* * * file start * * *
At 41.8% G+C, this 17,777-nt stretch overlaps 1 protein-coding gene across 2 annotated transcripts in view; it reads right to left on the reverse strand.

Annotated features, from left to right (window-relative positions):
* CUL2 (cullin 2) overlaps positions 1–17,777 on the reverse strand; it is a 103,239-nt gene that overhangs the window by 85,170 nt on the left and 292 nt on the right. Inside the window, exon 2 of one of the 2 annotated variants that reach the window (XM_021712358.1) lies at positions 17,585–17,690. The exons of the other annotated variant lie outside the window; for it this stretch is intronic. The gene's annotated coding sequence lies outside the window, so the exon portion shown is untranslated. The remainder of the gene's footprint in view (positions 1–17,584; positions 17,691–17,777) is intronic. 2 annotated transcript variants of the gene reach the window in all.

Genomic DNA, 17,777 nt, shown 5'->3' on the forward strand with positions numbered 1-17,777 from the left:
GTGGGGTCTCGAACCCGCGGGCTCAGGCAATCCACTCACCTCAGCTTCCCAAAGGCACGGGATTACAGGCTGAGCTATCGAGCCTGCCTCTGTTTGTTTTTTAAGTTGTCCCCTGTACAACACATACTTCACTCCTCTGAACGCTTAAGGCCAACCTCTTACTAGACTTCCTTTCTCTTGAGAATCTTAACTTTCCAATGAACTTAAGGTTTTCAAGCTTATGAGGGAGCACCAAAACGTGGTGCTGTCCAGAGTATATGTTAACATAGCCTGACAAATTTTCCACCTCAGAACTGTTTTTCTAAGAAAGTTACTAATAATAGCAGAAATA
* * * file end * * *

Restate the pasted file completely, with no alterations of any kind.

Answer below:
At 41.8% G+C, this 17,777-nt stretch overlaps 1 protein-coding gene across 2 annotated transcripts in view; it reads right to left on the reverse strand.

Annotated features, from left to right (window-relative positions):
* CUL2 (cullin 2) overlaps positions 1–17,777 on the reverse strand; it is a 103,239-nt gene that overhangs the window by 85,170 nt on the left and 292 nt on the right. Inside the window, exon 2 of one of the 2 annotated variants that reach the window (XM_021712358.1) lies at positions 17,585–17,690. The exons of the other annotated variant lie outside the window; for it this stretch is intronic. The gene's annotated coding sequence lies outside the window, so the exon portion shown is untranslated. The remainder of the gene's footprint in view (positions 1–17,584; positions 17,691–17,777) is intronic. 2 annotated transcript variants of the gene reach the window in all.

Genomic DNA, 17,777 nt, shown 5'->3' on the forward strand with positions numbered 1-17,777 from the left:
GTGGGGTCTCGAACCCGCGGGCTCAGGCAATCCACTCACCTCAGCTTCCCAAAGGCACGGGATTACAGGCTGAGCTATCGAGCCTGCCTCTGTTTGTTTTTTAAGTTGTCCCCTGTACAACACATACTTCACTCCTCTGAACGCTTAAGGCCAACCTCTTACTAGACTTCCTTTCTCTTGAGAATCTTAACTTTCCAATGAACTTAAGGTTTTCAAGCTTATGAGGGAGCACCAAAACGTGGTGCTGTCCAGAGTATATGTTAACATAGCCTGACAAATTTTCCACCTCAGAACTGTTTTTCTAAGAAAGTTACTAATAATAGCAGAAATA